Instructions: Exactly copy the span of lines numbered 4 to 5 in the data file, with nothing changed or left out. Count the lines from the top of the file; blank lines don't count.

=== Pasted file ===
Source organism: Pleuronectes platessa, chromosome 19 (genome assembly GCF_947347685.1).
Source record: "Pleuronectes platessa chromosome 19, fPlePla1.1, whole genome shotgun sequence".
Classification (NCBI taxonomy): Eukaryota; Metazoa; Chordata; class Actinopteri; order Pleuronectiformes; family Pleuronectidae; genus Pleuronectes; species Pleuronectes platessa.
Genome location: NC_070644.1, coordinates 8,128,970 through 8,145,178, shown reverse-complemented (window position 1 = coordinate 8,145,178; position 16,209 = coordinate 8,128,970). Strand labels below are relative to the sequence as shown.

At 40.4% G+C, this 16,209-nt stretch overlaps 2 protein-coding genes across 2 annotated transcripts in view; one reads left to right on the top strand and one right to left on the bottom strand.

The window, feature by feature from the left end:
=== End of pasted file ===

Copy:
Genome location: NC_070644.1, coordinates 8,128,970 through 8,145,178, shown reverse-complemented (window position 1 = coordinate 8,145,178; position 16,209 = coordinate 8,128,970). Strand labels below are relative to the sequence as shown.

At 40.4% G+C, this 16,209-nt stretch overlaps 2 protein-coding genes across 2 annotated transcripts in view; one reads left to right on the top strand and one right to left on the bottom strand.